Recently a friend’s blog post brought back a long ago memory of cooking. The memory was before I ever traveled, or even thought much about it, so the ‘foreign’ foods I’d eaten were mostly Americanised. On a few occasions I’d had some fairly authentic Italian and German and that was about it. About the time I was reminded of this memory, I found a photo taken the same year and I thought you might enjoy it. Remember when girls wore curlers? BIG curlers? My best friend and I both had wavy hair, and that was just not in fashion in the 60’s. So we used the largest curlers we could find, even repurposed orange juice cans on occasion!
Both being from fairly strict homes with hard working parents, we had to contribute our share of the sweat to cleaning our respective homes every Saturday. After the cleaning was done, and only afterward, the fun could begin. We would shower and set our hair in curlers to spend the afternoon drying, so that we would look beautiful when we went out that evening, if we were lucky enough to have a date or a party to attend.
One particular Saturday, I had organised the ingredients to try recipes given to me by our High School French teacher. She was the second of what would be three by the end of two years. She had actually lived in France, as opposed to the third teacher we had who was the Spanish teacher and was learning French at the same time she taught us. Not a great experience, and fascinating that I learned much at all, mon petit chou!
Mrs. K, the second teacher, had authentic French recipes for three things; bread, onion soup, and cheese soufflé. In those days I had no idea that American ingredients were any different that those used in France, and would yield a somewhat different, though reminiscent, result. Being very inexperienced at creating a menu, I decided that those three things would BE the menu. My best friend who supported me in all my crazy endeavours spent that entire Saturday afternoon helping me make the meal…in our curlers.
Where would we be without our best friends to support our adventures??
I seem to recall sampling some of the dishes at a French Club gathering we had, but certainly I had never cooked them before. At the ages of about 15 or 16 we were far from experienced cooks, though both of us had to assist with meal preparation at our homes. But probably the biggest challenge was that none of my family had tasted anything like the soup or the soufflé, so we were pushing them into the deep end, with ourselves following closely behind. In a little mid-western town of 2500 people in the late 1960’s, people did not eat this way. As I recall my family was not terribly disparaging, but I do know we never had the meal again. The amazing thing was, that we had it at all, and that it was a precursor to tasting, and cooking, so many dishes unfamiliar to me.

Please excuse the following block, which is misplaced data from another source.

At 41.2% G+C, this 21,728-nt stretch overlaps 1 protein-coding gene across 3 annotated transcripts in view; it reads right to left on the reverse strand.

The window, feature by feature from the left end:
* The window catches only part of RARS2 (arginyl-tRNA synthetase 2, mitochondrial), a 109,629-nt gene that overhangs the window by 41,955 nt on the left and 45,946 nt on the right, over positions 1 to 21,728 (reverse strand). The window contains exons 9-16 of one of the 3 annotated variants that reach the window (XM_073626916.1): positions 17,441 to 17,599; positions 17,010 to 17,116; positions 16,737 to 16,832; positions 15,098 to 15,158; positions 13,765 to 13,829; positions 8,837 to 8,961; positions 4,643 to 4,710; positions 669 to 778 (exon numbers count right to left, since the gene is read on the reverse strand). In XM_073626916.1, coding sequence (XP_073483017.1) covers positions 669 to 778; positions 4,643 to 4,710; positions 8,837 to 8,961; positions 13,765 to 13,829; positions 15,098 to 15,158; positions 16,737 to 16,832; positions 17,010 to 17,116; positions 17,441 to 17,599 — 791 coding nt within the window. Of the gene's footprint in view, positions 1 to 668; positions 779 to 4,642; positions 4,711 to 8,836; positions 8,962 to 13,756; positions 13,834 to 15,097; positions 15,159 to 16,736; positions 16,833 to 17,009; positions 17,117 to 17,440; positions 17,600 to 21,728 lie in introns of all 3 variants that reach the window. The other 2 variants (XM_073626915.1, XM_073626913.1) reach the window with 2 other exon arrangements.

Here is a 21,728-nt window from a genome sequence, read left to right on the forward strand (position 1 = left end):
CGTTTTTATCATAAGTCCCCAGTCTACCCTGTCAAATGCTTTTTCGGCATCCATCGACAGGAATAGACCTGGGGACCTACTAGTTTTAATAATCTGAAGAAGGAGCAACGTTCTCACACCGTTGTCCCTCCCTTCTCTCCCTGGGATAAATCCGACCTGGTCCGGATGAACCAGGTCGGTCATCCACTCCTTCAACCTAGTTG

Flash forward to the present:
Just over a week ago, I found myself in the signature restaurant of one of Australia’s best known cooks (he does not call himself a chef). You can read about the meal and how it came about in this previous post, but here’s the thing…now, I’ve travelled all over the world and eaten many, very fine meals, and even cooked a few myself, but I’m still learning about my own taste preferences. Dinner at Stefano’s showed me the food that I really love to eat. It is rustic, made with quality ingredients and lots of flavour. After several very nice meals while we were away, the one dish I wanted to recreate was Stefano’s version of fennel. I love fennel, finely shredded and raw, or cooked in soups, but the best fennel I ever had was his baked version, and looked very much like this:
My fennel was baked at 175C (350F) in a single layer, glass baking dish, that had been generously greased with butter. The single, large fennel bulb (no stems) was cut across the layers in slices about 1cm (1/2inch) thick and laid on their sides in the dish. A generous pinch of salt sprinkled over, then 1/2 C of pouring cream, or double cream with about 1 T water to thin it, drizzled over evenly. I covered the dish with foil and baked for 55 minutes, but test to make certain the pieces are very tender. The joy of cooked fennel is a tender texture that brings out its sweetness. Remove from the oven, and turn the oven to grill/broil. Remove the foil from the baking dish, while the griller is heating, and grate 1 C of Romano or Parmesan cheese and sprinkle evenly over the cooked fennel. Place under the griller for a few minutes until the cheese turns golden. I wouldn’t presume to say this is as good as Stefano’s, but it is close enough to satisfy me until I can get back to Mildura!!
Thanks to Celia for hosting our monthly kitchen get together. My contribution this month is a bit different due to traveling and being away from my own kitchen most of the time, but I hope it is of interest, nevertheless.